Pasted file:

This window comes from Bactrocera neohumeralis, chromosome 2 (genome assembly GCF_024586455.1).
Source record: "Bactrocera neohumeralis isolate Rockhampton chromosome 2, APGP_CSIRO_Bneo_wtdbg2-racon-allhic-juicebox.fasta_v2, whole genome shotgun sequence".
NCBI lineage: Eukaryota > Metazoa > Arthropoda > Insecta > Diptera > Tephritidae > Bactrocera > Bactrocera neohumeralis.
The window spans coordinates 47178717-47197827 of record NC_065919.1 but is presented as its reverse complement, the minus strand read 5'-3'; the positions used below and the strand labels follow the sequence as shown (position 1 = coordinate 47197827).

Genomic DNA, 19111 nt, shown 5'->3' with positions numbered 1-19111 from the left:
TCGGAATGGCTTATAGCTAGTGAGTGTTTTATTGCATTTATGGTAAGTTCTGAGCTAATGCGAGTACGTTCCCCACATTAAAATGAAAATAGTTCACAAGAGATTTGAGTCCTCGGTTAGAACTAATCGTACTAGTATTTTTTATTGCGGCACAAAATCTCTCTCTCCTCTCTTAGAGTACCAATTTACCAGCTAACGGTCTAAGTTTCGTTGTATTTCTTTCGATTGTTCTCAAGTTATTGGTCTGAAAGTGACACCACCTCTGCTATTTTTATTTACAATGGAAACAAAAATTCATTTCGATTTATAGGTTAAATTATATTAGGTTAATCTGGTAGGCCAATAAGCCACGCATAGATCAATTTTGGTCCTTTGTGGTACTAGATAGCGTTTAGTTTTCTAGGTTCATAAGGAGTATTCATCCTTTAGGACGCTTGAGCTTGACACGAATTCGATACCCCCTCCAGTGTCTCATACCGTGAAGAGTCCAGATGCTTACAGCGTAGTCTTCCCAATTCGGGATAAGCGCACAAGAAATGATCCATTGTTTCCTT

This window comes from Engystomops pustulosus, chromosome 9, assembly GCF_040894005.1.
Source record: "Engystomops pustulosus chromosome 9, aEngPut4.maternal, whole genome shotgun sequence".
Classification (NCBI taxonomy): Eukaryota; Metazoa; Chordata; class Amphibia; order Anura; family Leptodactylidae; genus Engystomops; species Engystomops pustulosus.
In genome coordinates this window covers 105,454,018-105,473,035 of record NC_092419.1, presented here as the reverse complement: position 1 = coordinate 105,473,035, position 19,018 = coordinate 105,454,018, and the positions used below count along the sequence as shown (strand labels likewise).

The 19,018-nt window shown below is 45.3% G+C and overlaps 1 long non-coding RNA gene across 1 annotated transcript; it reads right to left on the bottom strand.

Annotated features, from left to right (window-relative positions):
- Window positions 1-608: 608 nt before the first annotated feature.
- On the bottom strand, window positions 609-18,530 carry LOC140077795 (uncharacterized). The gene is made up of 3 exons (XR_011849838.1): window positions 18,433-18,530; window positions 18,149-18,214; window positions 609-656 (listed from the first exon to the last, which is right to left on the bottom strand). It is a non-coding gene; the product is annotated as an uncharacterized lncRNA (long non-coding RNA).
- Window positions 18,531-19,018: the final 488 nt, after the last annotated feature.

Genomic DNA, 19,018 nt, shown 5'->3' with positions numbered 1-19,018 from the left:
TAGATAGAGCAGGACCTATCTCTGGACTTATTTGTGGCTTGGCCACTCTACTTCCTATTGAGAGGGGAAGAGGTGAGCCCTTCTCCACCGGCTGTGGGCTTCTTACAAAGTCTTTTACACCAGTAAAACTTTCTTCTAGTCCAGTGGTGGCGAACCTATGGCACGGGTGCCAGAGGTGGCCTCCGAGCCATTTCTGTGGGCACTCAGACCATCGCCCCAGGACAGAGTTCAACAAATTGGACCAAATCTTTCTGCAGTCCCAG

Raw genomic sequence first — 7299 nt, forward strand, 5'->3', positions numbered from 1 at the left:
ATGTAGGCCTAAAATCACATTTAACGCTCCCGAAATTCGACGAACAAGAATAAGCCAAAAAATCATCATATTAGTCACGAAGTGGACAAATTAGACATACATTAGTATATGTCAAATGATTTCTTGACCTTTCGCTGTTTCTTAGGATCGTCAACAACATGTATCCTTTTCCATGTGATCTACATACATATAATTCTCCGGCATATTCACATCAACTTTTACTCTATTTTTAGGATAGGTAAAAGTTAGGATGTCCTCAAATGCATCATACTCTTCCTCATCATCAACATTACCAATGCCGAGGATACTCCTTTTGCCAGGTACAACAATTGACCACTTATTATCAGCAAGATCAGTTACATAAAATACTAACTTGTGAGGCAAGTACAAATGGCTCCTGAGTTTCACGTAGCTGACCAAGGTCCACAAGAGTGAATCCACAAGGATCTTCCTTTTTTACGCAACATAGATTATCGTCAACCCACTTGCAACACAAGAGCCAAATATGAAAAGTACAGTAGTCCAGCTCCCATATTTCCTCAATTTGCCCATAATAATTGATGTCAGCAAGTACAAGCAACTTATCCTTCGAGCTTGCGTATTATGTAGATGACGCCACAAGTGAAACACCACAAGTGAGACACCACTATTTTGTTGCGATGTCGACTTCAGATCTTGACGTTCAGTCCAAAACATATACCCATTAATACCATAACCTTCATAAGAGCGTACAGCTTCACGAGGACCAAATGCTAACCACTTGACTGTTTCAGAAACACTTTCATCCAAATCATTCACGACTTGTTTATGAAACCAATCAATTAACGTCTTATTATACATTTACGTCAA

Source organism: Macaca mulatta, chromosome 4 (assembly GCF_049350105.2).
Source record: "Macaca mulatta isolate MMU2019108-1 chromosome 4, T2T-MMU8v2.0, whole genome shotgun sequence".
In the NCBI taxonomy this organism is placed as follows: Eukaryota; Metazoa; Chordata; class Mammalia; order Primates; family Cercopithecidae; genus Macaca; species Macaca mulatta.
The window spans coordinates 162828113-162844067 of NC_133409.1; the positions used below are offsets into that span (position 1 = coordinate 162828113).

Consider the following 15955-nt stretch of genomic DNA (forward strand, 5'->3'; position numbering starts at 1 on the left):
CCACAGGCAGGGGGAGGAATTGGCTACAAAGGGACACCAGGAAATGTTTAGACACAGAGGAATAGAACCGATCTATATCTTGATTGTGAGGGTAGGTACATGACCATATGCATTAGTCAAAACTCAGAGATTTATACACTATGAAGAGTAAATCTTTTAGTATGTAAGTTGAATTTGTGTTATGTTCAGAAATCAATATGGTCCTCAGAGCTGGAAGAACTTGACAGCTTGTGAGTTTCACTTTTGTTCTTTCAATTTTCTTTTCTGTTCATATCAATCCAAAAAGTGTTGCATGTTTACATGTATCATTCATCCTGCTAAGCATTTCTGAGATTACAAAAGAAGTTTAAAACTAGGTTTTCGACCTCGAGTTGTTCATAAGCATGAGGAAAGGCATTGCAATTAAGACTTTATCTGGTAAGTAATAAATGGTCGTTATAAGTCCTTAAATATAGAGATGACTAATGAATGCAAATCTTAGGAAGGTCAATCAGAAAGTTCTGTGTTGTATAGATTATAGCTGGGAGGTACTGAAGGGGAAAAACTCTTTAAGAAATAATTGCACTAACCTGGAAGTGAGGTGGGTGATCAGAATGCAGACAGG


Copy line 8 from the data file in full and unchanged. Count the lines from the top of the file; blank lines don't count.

Source record: "Engystomops pustulosus chromosome 9, aEngPut4.maternal, whole genome shotgun sequence".